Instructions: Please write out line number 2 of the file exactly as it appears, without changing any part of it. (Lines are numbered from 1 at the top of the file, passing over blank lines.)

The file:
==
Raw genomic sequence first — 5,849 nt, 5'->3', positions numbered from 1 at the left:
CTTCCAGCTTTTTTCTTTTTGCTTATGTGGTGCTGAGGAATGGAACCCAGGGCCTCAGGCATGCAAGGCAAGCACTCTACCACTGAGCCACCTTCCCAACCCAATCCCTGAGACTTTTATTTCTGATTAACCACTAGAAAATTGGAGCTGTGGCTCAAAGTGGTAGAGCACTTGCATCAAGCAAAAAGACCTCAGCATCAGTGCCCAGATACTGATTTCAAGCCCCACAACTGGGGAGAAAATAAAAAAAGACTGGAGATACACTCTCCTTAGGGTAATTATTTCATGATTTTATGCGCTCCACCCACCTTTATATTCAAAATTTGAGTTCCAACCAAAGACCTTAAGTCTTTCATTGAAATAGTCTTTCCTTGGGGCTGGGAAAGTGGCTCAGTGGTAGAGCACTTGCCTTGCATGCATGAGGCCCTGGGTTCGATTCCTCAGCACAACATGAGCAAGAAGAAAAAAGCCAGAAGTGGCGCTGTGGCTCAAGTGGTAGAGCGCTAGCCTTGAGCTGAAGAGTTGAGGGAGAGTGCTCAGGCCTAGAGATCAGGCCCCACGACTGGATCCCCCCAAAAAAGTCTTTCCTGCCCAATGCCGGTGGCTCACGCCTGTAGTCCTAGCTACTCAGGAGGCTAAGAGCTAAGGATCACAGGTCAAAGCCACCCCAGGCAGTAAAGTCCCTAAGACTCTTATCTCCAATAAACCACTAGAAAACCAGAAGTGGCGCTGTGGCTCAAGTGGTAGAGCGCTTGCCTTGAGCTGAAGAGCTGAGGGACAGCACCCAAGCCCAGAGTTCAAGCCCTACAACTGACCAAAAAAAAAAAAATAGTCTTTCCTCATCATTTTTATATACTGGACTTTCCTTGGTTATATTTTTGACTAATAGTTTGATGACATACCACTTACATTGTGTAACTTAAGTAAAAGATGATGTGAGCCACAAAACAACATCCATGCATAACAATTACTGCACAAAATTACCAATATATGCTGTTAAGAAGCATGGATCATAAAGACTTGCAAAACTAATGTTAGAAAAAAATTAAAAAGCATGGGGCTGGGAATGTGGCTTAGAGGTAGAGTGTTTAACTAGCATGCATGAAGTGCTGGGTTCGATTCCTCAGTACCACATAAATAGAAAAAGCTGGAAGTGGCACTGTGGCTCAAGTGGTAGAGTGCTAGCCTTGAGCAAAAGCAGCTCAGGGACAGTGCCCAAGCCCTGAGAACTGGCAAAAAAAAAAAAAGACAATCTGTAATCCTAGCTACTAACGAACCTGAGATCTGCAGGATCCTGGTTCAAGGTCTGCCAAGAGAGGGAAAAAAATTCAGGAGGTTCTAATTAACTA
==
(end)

CTTCCAGCTTTTTTCTTTTTGCTTATGTGGTGCTGAGGAATGGAACCCAGGGCCTCAGGCATGCAAGGCAAGCACTCTACCACTGAGCCACCTTCCCAACCCAATCCCTGAGACTTTTATTTCTGATTAACCACTAGAAAATTGGAGCTGTGGCTCAAAGTGGTAGAGCACTTGCATCAAGCAAAAAGACCTCAGCATCAGTGCCCAGATACTGATTTCAAGCCCCACAACTGGGGAGAAAATAAAAAAAGACTGGAGATACACTCTCCTTAGGGTAATTATTTCATGATTTTATGCGCTCCACCCACCTTTATATTCAAAATTTGAGTTCCAACCAAAGACCTTAAGTCTTTCATTGAAATAGTCTTTCCTTGGGGCTGGGAAAGTGGCTCAGTGGTAGAGCACTTGCCTTGCATGCATGAGGCCCTGGGTTCGATTCCTCAGCACAACATGAGCAAGAAGAAAAAAGCCAGAAGTGGCGCTGTGGCTCAAGTGGTAGAGCGCTAGCCTTGAGCTGAAGAGTTGAGGGAGAGTGCTCAGGCCTAGAGATCAGGCCCCACGACTGGATCCCCCCAAAAAAGTCTTTCCTGCCCAATGCCGGTGGCTCACGCCTGTAGTCCTAGCTACTCAGGAGGCTAAGAGCTAAGGATCACAGGTCAAAGCCACCCCAGGCAGTAAAGTCCCTAAGACTCTTATCTCCAATAAACCACTAGAAAACCAGAAGTGGCGCTGTGGCTCAAGTGGTAGAGCGCTTGCCTTGAGCTGAAGAGCTGAGGGACAGCACCCAAGCCCAGAGTTCAAGCCCTACAACTGACCAAAAAAAAAAAAATAGTCTTTCCTCATCATTTTTATATACTGGACTTTCCTTGGTTATATTTTTGACTAATAGTTTGATGACATACCACTTACATTGTGTAACTTAAGTAAAAGATGATGTGAGCCACAAAACAACATCCATGCATAACAATTACTGCACAAAATTACCAATATATGCTGTTAAGAAGCATGGATCATAAAGACTTGCAAAACTAATGTTAGAAAAAAATTAAAAAGCATGGGGCTGGGAATGTGGCTTAGAGGTAGAGTGTTTAACTAGCATGCATGAAGTGCTGGGTTCGATTCCTCAGTACCACATAAATAGAAAAAGCTGGAAGTGGCACTGTGGCTCAAGTGGTAGAGTGCTAGCCTTGAGCAAAAGCAGCTCAGGGACAGTGCCCAAGCCCTGAGAACTGGCAAAAAAAAAAAAAGACAATCTGTAATCCTAGCTACTAACGAACCTGAGATCTGCAGGATCCTGGTTCAAGGTCTGCCAAGAGAGGGAAAAAAATTCAGGAGGTTCTAATTAACTA